RUGBY Union is a sport that inspires many young players, especially one in particular.
Sam Thomson, 18-years-old from St Helens, has been playing rugby since he was a young child and became captain of the West Park Senior Colts rugby team.
In an unfortunate rugby accident, he sustained a very serious head injury during a game against Anselmians RUFC.
Due to the seriousness of the injury both teams agreed on abandoning the game and gave Sam a clap of respect and honour as he left in the ambulance.
Sam then spent three days in the Walton Centre for Neurology and Neurosurgery at Aintree Hospital, where he eventually regained full consciousness and under-went an MRI scan. He then spent nine to ten weeks out of playing rugby and focusing on making a full recovery.
The referee, Ray Galloway, explained the series of events during the accident: “Sam was playing in the fly half (No.10) position and was the captain of his team, West Park senior colts. They were playing a league game against Anselmians senior colts on the lower pitch at West Park.
“The pitch was in excellent condition and the incident occurred 34th minute of the first half, when the score was West Park 7 Anselmians 17. The game was at a very good standard, the players had a competitive and enthusiastic spirit.”
Ray, the referee of the game continues to explain the events of the accident: “The injury occurred during an Anselmians attack, just outside the West Park 22 metre area, in the centre of the pitch.
“An Anselmians player ran forward with the ball, Sam, who was forming part of his team’s defensive line, tackled him around the waist, moving to his right as he completed the tackle. At the same time, a fellow defender, Jacob Webster, who was playing as a centre (No.12) and was alongside his team-mate in the defensive line, also tackled the Anselmians player.
“As the tackle, which was completely legal in its execution, Sam was hit in the head by the hip of his team-mate and then fell to the floor, concussed. I was immediately alongside the incident and had a clear and unobstructed view of the collision.”
After immediately stopping the game, the referee, Ray describes the severity of the incident that occurred before him: “It was clear to me that Sam was completely unconscious. He did not respond to any verbal prompts. I carefully removed his gum shield as it was impeding his breathing; it was an essential act to ensure that his airway remained clear.
“Sam remained on his back, but continued to fail to respond to any verbal prompts. I then requested that an ambulance be called without delay.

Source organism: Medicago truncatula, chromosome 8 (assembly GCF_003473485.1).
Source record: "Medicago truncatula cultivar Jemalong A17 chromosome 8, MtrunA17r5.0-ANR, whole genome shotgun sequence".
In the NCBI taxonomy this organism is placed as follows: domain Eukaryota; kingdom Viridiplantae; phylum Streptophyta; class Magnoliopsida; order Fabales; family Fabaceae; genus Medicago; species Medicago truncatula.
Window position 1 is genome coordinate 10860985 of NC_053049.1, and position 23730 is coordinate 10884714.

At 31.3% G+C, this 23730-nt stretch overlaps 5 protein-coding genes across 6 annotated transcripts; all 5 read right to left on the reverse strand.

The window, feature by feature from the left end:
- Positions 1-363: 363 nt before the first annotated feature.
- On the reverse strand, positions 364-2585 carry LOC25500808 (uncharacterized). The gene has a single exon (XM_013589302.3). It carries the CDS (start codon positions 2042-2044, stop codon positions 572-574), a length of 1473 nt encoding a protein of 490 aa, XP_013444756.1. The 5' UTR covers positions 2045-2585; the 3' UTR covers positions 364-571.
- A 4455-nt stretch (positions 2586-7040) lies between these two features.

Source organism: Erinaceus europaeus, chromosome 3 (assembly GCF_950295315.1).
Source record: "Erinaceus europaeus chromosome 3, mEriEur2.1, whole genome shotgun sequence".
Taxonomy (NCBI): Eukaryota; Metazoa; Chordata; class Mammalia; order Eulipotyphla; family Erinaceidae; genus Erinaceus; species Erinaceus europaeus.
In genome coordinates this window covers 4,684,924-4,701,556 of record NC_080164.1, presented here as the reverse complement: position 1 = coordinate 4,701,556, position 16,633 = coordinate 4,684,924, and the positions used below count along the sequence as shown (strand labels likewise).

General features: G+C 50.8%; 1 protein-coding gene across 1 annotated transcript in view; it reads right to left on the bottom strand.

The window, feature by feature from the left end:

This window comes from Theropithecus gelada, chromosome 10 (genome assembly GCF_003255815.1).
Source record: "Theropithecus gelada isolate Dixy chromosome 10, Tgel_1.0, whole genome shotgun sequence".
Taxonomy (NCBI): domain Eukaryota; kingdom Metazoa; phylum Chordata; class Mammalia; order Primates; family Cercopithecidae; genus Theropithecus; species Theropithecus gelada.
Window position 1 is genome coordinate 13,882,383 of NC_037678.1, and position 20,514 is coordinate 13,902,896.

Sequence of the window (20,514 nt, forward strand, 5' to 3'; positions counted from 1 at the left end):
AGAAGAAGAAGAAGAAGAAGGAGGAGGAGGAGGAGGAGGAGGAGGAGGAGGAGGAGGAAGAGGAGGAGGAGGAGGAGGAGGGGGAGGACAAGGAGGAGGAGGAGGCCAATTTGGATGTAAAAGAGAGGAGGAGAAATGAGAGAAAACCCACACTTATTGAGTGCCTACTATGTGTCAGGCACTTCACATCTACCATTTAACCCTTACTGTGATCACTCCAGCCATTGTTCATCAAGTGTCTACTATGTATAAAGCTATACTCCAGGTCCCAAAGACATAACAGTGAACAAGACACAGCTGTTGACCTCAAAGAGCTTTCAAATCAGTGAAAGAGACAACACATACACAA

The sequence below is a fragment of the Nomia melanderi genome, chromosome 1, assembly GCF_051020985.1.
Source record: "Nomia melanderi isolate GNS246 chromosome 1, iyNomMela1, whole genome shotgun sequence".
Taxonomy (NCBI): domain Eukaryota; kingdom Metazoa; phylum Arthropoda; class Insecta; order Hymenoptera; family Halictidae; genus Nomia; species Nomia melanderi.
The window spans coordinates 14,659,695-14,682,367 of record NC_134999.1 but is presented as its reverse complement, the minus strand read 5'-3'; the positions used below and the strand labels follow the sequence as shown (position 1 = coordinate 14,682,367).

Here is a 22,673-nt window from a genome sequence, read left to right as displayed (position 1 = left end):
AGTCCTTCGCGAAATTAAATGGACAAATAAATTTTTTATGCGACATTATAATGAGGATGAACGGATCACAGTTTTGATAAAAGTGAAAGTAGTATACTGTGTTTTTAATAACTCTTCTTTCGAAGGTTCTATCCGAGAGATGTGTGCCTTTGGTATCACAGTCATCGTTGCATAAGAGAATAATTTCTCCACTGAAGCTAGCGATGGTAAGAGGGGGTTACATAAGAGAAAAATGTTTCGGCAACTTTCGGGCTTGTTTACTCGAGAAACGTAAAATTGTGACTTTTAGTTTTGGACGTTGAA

“Sam’s father was the coach of the West Park team and he came onto the field of play when I requested first aid assistance.”
Each minute that went by without Sam re-awakening, the severity of the injury increased.
Within the spectator crowd was a parent who is a paramedic, Ray describes how his medical help was vital: “Mr Sharp volunteered to assist with the physical care of Sam. It was clear that his expertise and experience would be of benefit in terms of the appropriate care for Sam.
“Sam had been unconscious for 14 minutes when the paramedic ‘first responder’ arrived, followed later by an ambulance.
“His head, neck and back were secured and he was placed onto a spinal stretcher and removed to Aintree Hospital, where there is a specialist head trauma unit.”
Sam spoke about his injury and what he had to face during the recovery process: “The last thing I remember, before the accident happened, we scored and I turned and ran back into position, but I can’t remember anything after that.
“I remember coming out of West Park in the ambulance, when everyone was clapping. I could hear chatter in the ambulance about which hospital we were going to, but when we got to the hospital that was very blurry, although I remember getting my bloods taken.
“I was sick a couple of times and felt groggy, I didn’t really know what was going on. Especially when I got in the ambulance I didn’t know where I was because all I could see is the roof of the ambulance.
“It’s affected me mentally now I’m back playing, definitely. Before the match I prepare myself, always have something to eat, stay hydrated and I always wear a head-guard and gum shield, mainly focus on my own safety is a big aspect of it.
“I have a slight fear of going into any game now especially, because this accident is always in the back of my mind.”
For a fifth season running Concussion continues to be the most common and high-risk match injury.
Twenty-five percent of all match injuries are concussions in both premiership and amateur rugby union, yet over seventy percent are obtained in a tackling process.
This specific type of injury has become a hotly discussed issue in Rugby Union, James Coxon from Headway – the brain injury association said: “Concussion can often be difficult to identify and yet at Headway, we know the damage that can caused if people continue to play sport while concussed.
“There is no way to 100% prevent concussions but you can introduce measures which limit it and manage it when it occurs.
“A great deal has been achieved in the past few years to improve concussion protocols, with the emphasis being placed on professional sport to set a good example for others to follow.
“But we believe everyone who plays sport should be concussion aware – particularly those at grassroots level who are playing purely for the love of it and do not have ambulances and doctors on standby should something go wrong.”
Rugby is a sport where the players are enthusiastic to play at every level, despite being aware of the risks.
But ultimately, the ‘warrior’ element of the game as that is what makes rugby, rugby.